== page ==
The constitutional court’s historic ruling last year that abortions should not be criminalized didn’t end the contentious debate.
Under the ruling, the country has until the end of 2020 to revise its 1953 law on terminating pregnancies. The government has introduced an amendment that doesn’t repeal the ban on abortion completely, but revises parts of the Criminal Act and the Mother and Child Health Act to allow terminations up to 14 weeks, and up to 24 weeks provided that there are medical or socio-economic reasons approved by the doctor.
But this plan has been sharply criticized by both pro-choice and pro-life activists, who for neither completely banning nor completely approving abortion.
With just weeks before the law is changed for years and perhaps decades to come, we discuss how the conversation should move forward. I’m joined by CHO Hee-kyong, Professor of Law at Hongik University and John McGuire, Professor of International Studies at Hanyang University in Seoul.
Prof. Cho: In the amendment introduced by the government, women can terminate their pregnancies without providing a reason up to 14 weeks into the pregnancy, and up to 24 weeks under certain socio-economic circumstances. This has failed to satisfy either side of the debate. But isn’t it still a win for pro-choice why are they dissatisfied? What are the lingering concerns for both sides?
Prof. McGuire: Do you think it will resolve any of the concerns or demands coming from either side of the debate?
Also, South Korea allowing terminations as late as 24 weeks into the pregnancy seems like a big step, compared to the 10-to-12 week period allowed in European countries what are your thoughts on this is this enough?
Prof. Cho: The biggest reason for abortion in Korea is socio-economic circumstances. The government will allow women in their 15th to 24th weeks of pregnancy to undergo abortion if they have substantial socio-economic reasons for doing so. Does this provide enough clarity, or could this be abused, as many fear?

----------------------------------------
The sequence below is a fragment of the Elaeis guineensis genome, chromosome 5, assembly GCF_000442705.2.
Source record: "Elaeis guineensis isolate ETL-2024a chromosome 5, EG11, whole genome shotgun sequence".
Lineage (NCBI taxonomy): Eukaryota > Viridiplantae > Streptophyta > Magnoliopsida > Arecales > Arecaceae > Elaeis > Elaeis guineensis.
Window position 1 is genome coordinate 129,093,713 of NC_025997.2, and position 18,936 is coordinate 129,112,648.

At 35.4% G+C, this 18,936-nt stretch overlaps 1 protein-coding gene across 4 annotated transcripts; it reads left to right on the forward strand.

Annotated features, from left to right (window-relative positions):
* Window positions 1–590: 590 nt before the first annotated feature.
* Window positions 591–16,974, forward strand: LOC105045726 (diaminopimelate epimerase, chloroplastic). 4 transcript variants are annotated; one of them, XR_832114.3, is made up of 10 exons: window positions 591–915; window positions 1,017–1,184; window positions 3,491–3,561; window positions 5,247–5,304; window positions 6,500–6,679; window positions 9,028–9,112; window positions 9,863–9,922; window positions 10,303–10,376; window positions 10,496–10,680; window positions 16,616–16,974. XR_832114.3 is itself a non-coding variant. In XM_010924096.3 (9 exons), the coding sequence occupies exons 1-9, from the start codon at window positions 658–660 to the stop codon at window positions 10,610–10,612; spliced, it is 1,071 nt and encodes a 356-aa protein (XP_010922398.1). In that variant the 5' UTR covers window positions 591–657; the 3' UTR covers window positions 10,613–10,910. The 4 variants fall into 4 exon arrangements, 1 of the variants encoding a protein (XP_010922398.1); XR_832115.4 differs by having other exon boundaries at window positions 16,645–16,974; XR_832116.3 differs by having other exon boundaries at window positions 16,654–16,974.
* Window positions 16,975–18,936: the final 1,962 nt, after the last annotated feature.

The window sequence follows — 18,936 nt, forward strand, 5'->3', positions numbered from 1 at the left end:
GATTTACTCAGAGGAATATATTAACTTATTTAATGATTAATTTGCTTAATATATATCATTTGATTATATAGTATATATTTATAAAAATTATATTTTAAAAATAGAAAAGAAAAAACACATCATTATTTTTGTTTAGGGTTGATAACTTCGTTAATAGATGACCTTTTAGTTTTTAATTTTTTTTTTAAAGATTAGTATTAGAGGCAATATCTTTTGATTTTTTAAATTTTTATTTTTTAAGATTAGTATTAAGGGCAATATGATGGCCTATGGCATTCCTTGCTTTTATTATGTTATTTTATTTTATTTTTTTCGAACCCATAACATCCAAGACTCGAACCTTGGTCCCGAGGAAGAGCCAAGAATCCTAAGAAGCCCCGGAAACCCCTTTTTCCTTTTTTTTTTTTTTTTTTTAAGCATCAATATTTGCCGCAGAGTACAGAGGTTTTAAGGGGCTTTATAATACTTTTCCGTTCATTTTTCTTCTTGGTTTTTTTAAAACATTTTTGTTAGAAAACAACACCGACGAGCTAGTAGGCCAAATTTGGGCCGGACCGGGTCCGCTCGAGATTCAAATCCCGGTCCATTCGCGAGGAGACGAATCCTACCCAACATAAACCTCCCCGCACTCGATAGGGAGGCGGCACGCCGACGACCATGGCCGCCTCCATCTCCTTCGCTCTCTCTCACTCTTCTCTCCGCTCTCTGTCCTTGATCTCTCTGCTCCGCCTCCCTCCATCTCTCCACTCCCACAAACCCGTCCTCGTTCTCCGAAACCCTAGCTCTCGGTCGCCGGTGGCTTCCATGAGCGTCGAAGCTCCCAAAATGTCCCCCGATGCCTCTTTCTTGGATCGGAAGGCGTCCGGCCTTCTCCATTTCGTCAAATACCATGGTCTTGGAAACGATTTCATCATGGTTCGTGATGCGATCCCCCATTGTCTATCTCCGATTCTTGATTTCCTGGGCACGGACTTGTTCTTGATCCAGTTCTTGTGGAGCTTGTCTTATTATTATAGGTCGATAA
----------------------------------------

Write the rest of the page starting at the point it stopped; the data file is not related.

Prof. Cho: Banning unauthorised abortions clearly hasn’t led to a decline in the numbers of women terminating their pregnancies in South Korea.
What has been the result of criminalising abortion and the doctors who carry out these procedures?
Prof. McGuire: Abortion isn’t restricted or criminalised by law in Canada, and regulating abortion as a healthcare service has not led to higher abortion rates. What can South Korea and other countries learn from this?
Prof. McGuire: The debate over rights has continued for as long as we can remember, and it’s hard to draw the line between the right to choose and the right to life. In your article published in 2018, you said that the debate should no longer be centered on ideology. How has the debate on rights failed us?
Prof. McGuire: How should society break the deadlock and move forward realistically? Are there any examples we can go by, such as having a system in place to sufficiently consult and inform women about termination before they proceed?
Prof. Cho: How should the details be fine-tuned over the weeks to come what should we be focusing on, and what kind of safeguards are needed?
This is where we’ll have to wrap up the discussion. Hopefully, the debate will no longer be zero sum but move forward to something more productive.
That was Cho Hee-kyong, Professor of Law at Hongik University and John McGuire, Professor of International Studies at Hanyang University in Seoul.